Little bastards of vine. Little demons by the pint. Red eggs that never hatch, just collapse and rot. When my mom told me to gather their grubby bodies into my skirt, I'd cry. You and your father, she'd chide— the way, each time I kicked and wailed against sailing, my dad shook his head, said You and your mother. Now, a city girl, I ease one loose from its siblings, from its clear plastic coffin, place it on my tongue. Just to try. The smooth surface resists, resists, and erupts in my mouth: seeds, juice, acid, blood of a perfect household. The way, when I finally went sailing, my stomach was rocked from inside out. Little boat, big sea. Handful of skinned sunsets.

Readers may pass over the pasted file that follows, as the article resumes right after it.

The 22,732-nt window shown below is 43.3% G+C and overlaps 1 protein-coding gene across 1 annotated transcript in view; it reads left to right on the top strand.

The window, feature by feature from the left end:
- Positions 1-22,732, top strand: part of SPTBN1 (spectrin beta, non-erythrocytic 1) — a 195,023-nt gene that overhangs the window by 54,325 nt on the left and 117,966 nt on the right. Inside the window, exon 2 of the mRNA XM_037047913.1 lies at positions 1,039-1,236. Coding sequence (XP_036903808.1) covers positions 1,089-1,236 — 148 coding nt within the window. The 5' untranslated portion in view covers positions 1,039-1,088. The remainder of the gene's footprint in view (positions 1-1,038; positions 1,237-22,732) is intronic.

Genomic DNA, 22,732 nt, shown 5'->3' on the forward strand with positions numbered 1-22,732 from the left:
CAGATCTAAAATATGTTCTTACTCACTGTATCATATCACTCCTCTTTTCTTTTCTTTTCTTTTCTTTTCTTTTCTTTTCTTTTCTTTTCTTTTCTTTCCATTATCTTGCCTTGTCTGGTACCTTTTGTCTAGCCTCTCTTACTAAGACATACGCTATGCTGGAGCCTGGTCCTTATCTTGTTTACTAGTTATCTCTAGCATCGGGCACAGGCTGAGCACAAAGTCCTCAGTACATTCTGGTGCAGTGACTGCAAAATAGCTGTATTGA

To be apart, I’m told.
To be asunder.
To be a privative, negative, reversing force.
To be reached only by oaths and curses.
To have black sheep sacrificed in my name
because I’m a god, yes,
as we are all gods on occasion.
To be bodied as I am bodied.
To be rich of earth,
which is to be chronically chthonic.
To be where the gems are—
To be Dīs. To be Dīs. To be Dīs.
To reject any pickaxe disguised as love.